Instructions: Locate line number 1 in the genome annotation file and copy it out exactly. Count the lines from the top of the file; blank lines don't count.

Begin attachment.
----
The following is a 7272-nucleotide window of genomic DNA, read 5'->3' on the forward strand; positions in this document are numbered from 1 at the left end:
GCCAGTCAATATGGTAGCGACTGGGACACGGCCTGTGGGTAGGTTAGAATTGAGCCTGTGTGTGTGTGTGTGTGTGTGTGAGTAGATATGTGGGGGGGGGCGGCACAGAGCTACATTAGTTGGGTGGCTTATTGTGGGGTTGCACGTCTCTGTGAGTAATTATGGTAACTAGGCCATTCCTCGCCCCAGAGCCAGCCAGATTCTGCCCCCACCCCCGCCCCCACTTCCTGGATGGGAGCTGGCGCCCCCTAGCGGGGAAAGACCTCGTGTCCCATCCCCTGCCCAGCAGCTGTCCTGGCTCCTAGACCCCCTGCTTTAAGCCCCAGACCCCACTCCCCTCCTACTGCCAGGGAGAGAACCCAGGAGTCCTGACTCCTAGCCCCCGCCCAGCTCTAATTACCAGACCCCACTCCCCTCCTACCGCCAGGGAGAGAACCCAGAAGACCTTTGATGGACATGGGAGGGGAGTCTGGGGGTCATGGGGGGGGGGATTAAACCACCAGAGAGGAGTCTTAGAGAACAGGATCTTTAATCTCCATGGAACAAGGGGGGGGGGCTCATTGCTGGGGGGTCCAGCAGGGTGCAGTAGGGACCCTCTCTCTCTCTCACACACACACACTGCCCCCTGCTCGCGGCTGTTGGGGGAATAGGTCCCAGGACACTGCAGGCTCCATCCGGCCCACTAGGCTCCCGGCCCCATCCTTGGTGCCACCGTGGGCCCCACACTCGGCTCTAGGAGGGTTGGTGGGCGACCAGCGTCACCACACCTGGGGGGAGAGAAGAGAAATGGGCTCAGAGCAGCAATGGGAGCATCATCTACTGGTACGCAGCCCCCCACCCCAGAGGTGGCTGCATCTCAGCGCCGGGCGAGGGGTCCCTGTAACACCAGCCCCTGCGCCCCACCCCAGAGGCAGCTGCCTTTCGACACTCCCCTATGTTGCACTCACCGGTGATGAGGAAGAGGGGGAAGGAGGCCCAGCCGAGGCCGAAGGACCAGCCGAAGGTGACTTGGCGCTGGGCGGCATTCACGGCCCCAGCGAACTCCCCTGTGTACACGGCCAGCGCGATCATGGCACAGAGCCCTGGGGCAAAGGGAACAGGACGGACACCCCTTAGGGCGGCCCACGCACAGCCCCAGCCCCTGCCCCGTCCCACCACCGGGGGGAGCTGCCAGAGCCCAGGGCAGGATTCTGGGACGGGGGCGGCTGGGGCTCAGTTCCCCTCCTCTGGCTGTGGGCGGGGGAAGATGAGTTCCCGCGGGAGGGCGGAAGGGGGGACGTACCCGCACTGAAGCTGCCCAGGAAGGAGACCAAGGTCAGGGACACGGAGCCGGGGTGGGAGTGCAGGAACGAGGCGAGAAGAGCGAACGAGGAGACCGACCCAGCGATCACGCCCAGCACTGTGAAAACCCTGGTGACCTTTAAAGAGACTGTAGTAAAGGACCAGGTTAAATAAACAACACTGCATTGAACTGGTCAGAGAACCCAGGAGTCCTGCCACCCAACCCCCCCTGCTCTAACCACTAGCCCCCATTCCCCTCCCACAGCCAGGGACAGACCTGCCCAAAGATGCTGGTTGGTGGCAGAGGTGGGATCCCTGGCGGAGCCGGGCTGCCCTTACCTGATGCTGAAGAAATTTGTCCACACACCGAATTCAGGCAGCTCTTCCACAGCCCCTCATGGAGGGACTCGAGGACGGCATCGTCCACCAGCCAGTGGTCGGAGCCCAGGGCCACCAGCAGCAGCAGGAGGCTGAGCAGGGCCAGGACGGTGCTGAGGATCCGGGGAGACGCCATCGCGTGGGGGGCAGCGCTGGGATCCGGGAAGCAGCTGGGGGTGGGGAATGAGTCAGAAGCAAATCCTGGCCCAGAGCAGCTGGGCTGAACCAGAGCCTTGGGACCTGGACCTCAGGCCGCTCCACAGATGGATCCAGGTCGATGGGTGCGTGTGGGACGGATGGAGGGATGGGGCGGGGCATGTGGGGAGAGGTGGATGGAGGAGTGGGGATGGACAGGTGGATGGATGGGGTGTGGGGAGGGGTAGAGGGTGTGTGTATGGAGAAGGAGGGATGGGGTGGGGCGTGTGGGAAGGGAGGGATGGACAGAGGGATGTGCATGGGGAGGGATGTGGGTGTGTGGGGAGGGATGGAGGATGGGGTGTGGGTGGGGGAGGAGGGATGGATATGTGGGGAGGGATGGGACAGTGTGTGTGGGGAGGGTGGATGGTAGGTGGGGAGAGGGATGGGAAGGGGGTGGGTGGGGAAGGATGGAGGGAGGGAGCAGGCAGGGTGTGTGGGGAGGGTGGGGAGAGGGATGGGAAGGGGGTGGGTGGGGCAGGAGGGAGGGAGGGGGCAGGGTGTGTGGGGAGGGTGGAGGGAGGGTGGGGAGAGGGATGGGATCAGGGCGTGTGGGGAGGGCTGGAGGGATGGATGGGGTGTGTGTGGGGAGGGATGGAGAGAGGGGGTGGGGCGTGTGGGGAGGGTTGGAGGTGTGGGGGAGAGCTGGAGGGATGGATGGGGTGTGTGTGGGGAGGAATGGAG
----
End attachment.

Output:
The following is a 7272-nucleotide window of genomic DNA, read 5'->3' on the forward strand; positions in this document are numbered from 1 at the left end: